//The Visual Allure of Pinterest for Authors With Diana Mantey

The Visual Allure of Pinterest for Authors With Diana Mantey

PRP 170 | Authors In Pinterest

 

When it comes to social media, most authors only think of Facebook or Instagram. They don’t understand the power of Pinterest and how much it can affect your brand. To teach you more about Pinterest and how it works is Diana Mantey. Diana is the owner of Next Generation Advertising. She helps her clients grow their audience and have better launches with the power of social media. Join your host Juliet Clark as she talks to Diana about the allure of Pinterest. Pin something fun today!

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The Visual Allure Of Pinterest For Authors With Diana Mantey

In this episode, we’re going to talk a little bit about Pinterest for all of you authors out there who are thinking about using it in the future. Before we get started, I want to remind you to go over and take our Promote, Profit, Publish Quiz at www.PromoteProfitPublishQuiz.com and find out if you’re ready to publish.

I know you put a lot of work into writing, but you have to actually start that audience building and promotion before you start publishing, so you have to have a plan where this is all going. Also, if you want to see these people in person, we have a video over on YouTube or on my website, so go and subscribe to us on YouTube at Superbrand Publishing.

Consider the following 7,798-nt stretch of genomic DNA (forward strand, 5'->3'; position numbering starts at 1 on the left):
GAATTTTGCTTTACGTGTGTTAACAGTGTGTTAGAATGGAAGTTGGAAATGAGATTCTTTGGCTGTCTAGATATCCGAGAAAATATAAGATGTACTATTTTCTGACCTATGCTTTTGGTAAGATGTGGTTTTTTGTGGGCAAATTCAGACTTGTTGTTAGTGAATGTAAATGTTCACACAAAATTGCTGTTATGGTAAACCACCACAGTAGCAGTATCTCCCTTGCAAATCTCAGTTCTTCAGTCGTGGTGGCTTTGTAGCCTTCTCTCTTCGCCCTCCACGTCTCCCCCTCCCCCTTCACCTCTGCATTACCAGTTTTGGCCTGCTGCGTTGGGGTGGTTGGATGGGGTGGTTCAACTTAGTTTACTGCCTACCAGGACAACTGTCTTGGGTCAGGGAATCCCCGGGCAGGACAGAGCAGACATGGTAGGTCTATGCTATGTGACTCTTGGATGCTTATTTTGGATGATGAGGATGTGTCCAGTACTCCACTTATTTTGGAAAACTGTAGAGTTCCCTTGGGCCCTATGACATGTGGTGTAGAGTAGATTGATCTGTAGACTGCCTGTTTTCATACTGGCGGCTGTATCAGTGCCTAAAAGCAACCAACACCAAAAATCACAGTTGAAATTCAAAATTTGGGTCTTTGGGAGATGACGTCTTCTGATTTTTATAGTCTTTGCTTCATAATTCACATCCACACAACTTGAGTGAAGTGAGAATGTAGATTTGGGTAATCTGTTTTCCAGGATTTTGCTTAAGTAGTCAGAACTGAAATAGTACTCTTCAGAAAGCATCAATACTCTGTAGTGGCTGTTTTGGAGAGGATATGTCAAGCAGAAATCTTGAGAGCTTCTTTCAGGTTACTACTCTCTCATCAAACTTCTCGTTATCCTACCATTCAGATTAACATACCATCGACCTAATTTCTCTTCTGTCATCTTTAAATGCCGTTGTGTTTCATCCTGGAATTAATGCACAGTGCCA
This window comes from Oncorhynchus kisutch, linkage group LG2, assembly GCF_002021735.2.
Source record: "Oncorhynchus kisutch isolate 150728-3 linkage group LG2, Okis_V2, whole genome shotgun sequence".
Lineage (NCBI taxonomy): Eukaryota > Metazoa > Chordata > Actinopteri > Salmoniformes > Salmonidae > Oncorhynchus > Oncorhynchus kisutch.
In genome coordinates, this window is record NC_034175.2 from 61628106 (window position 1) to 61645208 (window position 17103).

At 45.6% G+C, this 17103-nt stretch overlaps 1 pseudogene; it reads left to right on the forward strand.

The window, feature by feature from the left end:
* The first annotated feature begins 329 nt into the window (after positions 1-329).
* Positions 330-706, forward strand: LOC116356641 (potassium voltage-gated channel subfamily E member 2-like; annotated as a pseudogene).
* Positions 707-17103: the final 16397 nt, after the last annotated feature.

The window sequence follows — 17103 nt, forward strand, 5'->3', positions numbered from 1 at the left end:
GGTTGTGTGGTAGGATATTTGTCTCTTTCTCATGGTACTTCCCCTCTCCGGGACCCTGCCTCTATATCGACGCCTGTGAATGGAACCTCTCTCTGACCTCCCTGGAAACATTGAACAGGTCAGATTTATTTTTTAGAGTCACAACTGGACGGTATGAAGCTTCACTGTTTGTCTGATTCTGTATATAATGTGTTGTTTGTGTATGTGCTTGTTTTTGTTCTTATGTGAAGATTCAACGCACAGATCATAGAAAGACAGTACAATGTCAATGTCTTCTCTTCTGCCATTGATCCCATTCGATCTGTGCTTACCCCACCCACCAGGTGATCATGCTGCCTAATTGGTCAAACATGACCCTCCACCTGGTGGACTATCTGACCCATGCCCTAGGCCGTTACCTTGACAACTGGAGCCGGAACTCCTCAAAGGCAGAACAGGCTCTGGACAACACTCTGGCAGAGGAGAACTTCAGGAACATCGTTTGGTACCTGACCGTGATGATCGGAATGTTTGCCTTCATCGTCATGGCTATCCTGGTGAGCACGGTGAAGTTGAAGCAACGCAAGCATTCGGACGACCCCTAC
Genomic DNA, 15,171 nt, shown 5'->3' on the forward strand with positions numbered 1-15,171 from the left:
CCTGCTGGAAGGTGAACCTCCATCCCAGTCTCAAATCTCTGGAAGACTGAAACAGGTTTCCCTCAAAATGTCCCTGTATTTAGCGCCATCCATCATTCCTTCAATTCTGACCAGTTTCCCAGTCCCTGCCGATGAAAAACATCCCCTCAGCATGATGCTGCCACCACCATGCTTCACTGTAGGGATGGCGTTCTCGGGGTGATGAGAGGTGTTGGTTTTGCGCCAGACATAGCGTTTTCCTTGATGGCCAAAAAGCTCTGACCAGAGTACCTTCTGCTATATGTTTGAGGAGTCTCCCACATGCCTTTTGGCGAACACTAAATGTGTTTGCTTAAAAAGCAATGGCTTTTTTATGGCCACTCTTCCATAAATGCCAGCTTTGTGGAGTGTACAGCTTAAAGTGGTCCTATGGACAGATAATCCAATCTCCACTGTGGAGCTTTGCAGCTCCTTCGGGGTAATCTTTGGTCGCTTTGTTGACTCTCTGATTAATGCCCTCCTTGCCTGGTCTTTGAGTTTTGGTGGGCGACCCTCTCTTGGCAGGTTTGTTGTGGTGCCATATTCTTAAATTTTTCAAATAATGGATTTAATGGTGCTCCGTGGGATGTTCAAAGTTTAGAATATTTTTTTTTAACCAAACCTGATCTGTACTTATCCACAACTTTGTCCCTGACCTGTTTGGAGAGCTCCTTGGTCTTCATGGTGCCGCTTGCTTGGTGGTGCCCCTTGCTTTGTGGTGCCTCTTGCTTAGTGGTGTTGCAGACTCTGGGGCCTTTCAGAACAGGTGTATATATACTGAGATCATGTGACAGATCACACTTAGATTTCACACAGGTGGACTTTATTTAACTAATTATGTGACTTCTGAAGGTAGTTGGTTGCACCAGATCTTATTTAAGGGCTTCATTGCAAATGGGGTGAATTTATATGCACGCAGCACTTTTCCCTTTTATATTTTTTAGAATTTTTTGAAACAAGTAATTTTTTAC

Our guest is Diana Mantey. She is a Facebook Ads and Pinterest Manager serving 6 and 7 figure service-based business owners who want to grow their audience, fill their launches, and sell their offers using Facebook Ads and/or Pinterest. She’s based in Tempe, Arizona and works with clients around the world. Welcome, Diana.

Thanks so much. I’m excited to be here.

I’m excited to have you. We’ve been talking about Facebook for years. I know people have gotten a little bit disillusioned with Facebook Ads, but back when I started promoting my books, Pinterest had just come around. I’ve noticed more and more people are promoting their books over there. Can you talk about the value of Pinterest and how everybody gets started with all of this?

The first thing that’s important to know about Pinterest versus something like Facebook, Instagram, or other social media platforms is that it’s social media, but less than the sense of actual social media. It’s more like Google, which is a search engine, and a lot of it is SEO-based. The content that you’re putting up there has a much longer lifespan.